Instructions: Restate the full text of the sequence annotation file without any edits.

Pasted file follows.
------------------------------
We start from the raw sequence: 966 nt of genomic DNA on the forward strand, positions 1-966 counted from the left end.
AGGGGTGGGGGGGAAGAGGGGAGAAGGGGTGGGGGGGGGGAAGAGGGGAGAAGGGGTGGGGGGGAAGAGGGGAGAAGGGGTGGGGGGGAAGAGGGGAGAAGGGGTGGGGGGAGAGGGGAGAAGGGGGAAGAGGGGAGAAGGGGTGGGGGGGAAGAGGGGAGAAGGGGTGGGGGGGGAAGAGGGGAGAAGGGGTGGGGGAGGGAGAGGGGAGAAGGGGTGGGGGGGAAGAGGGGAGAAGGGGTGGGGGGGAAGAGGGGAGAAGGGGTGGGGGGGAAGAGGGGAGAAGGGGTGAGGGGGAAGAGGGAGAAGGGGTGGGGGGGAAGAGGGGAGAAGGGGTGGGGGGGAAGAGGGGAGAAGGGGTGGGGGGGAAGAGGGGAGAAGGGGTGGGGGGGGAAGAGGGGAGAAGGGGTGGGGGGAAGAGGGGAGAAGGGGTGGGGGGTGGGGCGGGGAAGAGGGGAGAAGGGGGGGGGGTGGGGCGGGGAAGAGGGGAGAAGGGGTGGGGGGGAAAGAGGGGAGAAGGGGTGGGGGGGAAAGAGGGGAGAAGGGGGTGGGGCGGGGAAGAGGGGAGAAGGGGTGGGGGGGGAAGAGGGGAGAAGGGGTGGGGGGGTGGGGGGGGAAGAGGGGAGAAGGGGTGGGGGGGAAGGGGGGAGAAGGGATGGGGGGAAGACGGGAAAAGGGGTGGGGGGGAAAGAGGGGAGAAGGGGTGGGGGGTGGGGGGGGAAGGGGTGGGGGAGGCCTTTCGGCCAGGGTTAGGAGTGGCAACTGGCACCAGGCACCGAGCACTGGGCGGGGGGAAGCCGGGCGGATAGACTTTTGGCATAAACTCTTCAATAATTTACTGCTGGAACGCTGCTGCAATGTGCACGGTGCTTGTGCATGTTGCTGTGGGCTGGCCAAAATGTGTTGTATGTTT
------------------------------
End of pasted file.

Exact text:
We start from the raw sequence: 966 nt of genomic DNA on the forward strand, positions 1-966 counted from the left end.
AGGGGTGGGGGGGAAGAGGGGAGAAGGGGTGGGGGGGGGGAAGAGGGGAGAAGGGGTGGGGGGGAAGAGGGGAGAAGGGGTGGGGGGGAAGAGGGGAGAAGGGGTGGGGGGAGAGGGGAGAAGGGGGAAGAGGGGAGAAGGGGTGGGGGGGAAGAGGGGAGAAGGGGTGGGGGGGGAAGAGGGGAGAAGGGGTGGGGGAGGGAGAGGGGAGAAGGGGTGGGGGGGAAGAGGGGAGAAGGGGTGGGGGGGAAGAGGGGAGAAGGGGTGGGGGGGAAGAGGGGAGAAGGGGTGAGGGGGAAGAGGGAGAAGGGGTGGGGGGGAAGAGGGGAGAAGGGGTGGGGGGGAAGAGGGGAGAAGGGGTGGGGGGGAAGAGGGGAGAAGGGGTGGGGGGGGAAGAGGGGAGAAGGGGTGGGGGGAAGAGGGGAGAAGGGGTGGGGGGTGGGGCGGGGAAGAGGGGAGAAGGGGGGGGGGTGGGGCGGGGAAGAGGGGAGAAGGGGTGGGGGGGAAAGAGGGGAGAAGGGGTGGGGGGGAAAGAGGGGAGAAGGGGGTGGGGCGGGGAAGAGGGGAGAAGGGGTGGGGGGGGAAGAGGGGAGAAGGGGTGGGGGGGTGGGGGGGGAAGAGGGGAGAAGGGGTGGGGGGGAAGGGGGGAGAAGGGATGGGGGGAAGACGGGAAAAGGGGTGGGGGGGAAAGAGGGGAGAAGGGGTGGGGGGTGGGGGGGGAAGGGGTGGGGGAGGCCTTTCGGCCAGGGTTAGGAGTGGCAACTGGCACCAGGCACCGAGCACTGGGCGGGGGGAAGCCGGGCGGATAGACTTTTGGCATAAACTCTTCAATAATTTACTGCTGGAACGCTGCTGCAATGTGCACGGTGCTTGTGCATGTTGCTGTGGGCTGGCCAAAATGTGTTGTATGTTT